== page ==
The Whitecheek Monocle bream (Scolopsis vosmeri) is also known as the White-band Spinecheek. They are fairly common fish on the reefs of East Africa. Spinecheeks are a family of fish closely related to snappers. They have a backward pointing spine below the eye.
The body of the Whitecheek Monocle bream is a silver grey background color around the edges with a dark black central and upper body. Behind the eye is a horizontal white stripe that gives them their name. The dorsal, pectoral and caudal and anal fins are a light yellow color. They grow up to 25 centimeters in length. At times their colors are fairly drab but in the summer months some specimens have more intense colors which is presumably mating related.
WHITECHEEK MONOCLE BREAM IN THE WILD
They are often seen over sandy areas close to the reef and are sometimes seen out in the open at night, although it is not clear whether this is feeding or mating related. They darken their colors at night, presumably for camouflage purposes. They are usually seen solitary but occasionally are seen in pairs or small groups.
The Whitecheek Monocle bream is found across the Indian ocean and in the west Pacific from depths of 1 to 20 meters. They usually are seen on the sandy areas of the reef, often close to a coral bommie with hiding spots, which they are quick to dart into. They are usually always single.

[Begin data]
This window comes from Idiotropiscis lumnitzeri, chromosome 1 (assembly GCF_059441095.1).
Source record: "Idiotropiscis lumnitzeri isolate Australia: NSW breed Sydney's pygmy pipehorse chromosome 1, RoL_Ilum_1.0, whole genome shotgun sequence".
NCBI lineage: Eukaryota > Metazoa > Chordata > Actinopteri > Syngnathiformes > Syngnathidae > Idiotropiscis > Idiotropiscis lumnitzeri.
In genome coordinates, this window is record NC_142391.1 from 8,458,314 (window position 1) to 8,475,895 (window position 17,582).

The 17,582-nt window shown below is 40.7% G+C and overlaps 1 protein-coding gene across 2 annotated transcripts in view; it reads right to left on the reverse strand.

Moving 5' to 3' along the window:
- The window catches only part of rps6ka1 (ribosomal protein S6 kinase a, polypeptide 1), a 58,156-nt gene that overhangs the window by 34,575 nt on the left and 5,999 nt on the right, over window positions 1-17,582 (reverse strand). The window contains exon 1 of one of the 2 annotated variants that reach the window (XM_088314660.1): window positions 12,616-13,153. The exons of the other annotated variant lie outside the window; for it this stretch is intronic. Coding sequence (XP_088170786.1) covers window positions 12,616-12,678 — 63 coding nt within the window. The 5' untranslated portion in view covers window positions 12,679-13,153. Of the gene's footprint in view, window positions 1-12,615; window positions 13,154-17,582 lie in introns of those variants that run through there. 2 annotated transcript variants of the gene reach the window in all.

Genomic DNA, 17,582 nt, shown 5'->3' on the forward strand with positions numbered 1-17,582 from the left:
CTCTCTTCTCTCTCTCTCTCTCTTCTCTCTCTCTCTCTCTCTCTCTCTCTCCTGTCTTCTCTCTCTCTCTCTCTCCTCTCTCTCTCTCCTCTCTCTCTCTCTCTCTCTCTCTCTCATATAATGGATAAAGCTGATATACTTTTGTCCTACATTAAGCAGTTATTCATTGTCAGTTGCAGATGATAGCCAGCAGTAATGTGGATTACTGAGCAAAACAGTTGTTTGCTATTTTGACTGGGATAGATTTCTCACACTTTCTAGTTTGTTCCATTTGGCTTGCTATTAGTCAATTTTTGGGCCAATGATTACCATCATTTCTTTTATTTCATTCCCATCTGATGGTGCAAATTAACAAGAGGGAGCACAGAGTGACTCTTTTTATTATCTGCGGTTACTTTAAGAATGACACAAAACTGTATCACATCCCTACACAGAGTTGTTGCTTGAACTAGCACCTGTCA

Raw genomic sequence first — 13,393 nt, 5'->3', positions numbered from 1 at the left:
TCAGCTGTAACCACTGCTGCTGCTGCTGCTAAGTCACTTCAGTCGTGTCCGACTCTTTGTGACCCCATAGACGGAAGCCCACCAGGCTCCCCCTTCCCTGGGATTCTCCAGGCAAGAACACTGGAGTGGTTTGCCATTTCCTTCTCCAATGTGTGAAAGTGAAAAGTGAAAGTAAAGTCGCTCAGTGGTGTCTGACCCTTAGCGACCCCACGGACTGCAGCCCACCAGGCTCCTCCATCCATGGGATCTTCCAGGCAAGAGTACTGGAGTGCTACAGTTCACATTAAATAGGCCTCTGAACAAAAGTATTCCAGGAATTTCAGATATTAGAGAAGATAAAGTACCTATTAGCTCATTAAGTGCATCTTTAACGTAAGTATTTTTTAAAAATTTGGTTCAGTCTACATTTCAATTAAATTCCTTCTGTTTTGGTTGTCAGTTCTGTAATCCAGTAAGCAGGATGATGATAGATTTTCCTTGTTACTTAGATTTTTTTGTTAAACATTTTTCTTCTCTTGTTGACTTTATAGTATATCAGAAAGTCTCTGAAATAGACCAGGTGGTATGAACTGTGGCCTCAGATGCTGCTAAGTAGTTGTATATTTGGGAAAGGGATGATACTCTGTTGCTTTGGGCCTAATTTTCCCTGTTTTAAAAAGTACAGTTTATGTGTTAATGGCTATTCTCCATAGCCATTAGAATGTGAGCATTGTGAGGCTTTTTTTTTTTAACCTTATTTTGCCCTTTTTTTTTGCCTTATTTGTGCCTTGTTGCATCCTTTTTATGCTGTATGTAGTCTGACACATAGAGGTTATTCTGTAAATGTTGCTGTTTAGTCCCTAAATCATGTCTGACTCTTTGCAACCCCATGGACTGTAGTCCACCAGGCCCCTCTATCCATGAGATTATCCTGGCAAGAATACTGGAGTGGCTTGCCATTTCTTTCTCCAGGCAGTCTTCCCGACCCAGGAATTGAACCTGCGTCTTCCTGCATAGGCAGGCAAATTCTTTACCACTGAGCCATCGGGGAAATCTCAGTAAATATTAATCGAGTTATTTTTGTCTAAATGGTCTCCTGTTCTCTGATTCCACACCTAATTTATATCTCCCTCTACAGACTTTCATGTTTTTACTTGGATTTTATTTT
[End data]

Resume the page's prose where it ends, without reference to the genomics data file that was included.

The Whitecheek Monocle bream are benthic ( bottom) feeders , feeding on crustaceans, mollusks, echinoderms and smaller fishes.
Little seems known of their breeding behaviour. In East Africa other species of Spinecheek spawn from September to November and research has shown that the male to female ratio of fishes on the reef is slightly in favor of the males. Exactly why this is so is unknown. Breeding is related to water temperatures and the productivity of the water.
They are not exploited commercially per se in Tanzania , although they are eaten by subsistence fishermen in East Africa who mainly trap them in woven fish traps or net them. They are reportedly quite tasty.
They are not commonly kept in aquariums because of their size and relative unattractiveness.
WHITECHEEK MONOCLE BREAM CLASSIFICATION
- The Reef Guide fishes, corals, nudibranchs & other invertebrates: East and South Coasts of Southern Africa by Dennis King & Valda Fraser